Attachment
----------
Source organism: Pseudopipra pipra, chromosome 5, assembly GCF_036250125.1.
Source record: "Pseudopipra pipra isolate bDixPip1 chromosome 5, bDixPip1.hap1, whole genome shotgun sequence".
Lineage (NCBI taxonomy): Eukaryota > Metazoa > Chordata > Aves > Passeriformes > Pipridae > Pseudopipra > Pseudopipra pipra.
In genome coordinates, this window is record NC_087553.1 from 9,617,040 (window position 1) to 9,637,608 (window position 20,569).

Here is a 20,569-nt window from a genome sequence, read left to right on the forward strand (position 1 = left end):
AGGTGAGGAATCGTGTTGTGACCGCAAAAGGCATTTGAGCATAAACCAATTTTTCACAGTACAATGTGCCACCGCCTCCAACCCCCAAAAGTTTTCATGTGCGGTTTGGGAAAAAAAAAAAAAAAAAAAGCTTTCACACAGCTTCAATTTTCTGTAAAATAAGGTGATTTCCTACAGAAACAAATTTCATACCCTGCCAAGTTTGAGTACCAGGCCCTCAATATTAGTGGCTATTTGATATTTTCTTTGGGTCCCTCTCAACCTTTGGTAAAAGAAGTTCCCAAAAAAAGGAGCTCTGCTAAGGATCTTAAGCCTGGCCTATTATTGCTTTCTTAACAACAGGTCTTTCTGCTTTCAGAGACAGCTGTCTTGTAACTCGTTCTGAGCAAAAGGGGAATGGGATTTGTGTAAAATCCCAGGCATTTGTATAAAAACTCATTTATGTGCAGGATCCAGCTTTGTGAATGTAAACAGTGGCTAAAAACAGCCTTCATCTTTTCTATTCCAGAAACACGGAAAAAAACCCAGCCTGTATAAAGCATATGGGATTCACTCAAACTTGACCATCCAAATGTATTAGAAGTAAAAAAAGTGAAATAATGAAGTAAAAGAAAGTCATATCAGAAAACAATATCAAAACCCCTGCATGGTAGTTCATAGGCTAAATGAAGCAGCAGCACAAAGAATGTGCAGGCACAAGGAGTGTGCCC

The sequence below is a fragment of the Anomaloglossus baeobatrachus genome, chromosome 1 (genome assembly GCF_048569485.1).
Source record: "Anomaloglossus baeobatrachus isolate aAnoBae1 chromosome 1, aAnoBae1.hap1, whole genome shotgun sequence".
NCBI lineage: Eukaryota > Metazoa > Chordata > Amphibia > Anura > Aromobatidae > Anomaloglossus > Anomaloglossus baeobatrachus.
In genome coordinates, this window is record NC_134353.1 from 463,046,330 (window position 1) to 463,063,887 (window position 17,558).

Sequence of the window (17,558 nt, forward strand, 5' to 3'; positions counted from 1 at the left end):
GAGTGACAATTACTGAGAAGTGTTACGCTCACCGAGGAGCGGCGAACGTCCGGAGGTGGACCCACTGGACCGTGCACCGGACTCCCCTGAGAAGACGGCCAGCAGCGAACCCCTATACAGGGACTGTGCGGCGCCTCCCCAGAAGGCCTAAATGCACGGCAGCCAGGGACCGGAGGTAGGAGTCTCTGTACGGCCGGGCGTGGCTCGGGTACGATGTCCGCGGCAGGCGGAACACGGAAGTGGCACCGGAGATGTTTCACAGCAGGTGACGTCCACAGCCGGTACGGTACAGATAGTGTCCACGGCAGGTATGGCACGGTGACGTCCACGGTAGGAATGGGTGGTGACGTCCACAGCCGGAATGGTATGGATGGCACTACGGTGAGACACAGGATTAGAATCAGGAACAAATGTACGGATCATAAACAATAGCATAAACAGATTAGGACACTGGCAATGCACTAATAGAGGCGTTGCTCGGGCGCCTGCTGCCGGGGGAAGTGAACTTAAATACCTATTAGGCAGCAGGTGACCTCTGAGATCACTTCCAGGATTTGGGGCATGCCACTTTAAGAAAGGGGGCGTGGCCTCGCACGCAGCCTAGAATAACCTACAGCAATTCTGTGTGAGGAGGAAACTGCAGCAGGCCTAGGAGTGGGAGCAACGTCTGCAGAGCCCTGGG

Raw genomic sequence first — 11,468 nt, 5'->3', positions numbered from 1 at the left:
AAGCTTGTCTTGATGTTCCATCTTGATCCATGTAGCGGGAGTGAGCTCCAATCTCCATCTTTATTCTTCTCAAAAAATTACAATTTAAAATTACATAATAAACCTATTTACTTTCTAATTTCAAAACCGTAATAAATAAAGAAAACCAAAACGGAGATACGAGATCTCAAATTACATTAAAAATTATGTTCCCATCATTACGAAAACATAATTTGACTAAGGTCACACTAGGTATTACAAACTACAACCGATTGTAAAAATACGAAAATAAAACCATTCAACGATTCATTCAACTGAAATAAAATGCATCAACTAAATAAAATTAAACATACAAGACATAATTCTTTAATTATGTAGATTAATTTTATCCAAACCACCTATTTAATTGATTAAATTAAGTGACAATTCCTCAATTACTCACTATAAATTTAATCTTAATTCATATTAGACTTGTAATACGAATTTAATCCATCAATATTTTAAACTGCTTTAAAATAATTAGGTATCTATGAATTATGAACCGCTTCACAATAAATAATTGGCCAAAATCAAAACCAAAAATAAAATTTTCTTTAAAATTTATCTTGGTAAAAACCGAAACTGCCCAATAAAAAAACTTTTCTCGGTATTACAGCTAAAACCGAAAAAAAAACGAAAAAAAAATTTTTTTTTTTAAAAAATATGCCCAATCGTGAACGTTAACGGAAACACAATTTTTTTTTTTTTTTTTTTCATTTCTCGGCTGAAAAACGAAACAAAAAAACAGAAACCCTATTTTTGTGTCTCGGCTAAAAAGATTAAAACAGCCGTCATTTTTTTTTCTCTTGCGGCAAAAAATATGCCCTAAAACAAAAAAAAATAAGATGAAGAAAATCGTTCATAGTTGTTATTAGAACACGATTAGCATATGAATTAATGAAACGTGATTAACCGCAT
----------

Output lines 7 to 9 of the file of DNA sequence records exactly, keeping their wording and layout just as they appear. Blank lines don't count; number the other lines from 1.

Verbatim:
The sequence below is a fragment of the Anomaloglossus baeobatrachus genome, chromosome 1 (genome assembly GCF_048569485.1).
Source record: "Anomaloglossus baeobatrachus isolate aAnoBae1 chromosome 1, aAnoBae1.hap1, whole genome shotgun sequence".
NCBI lineage: Eukaryota > Metazoa > Chordata > Amphibia > Anura > Aromobatidae > Anomaloglossus > Anomaloglossus baeobatrachus.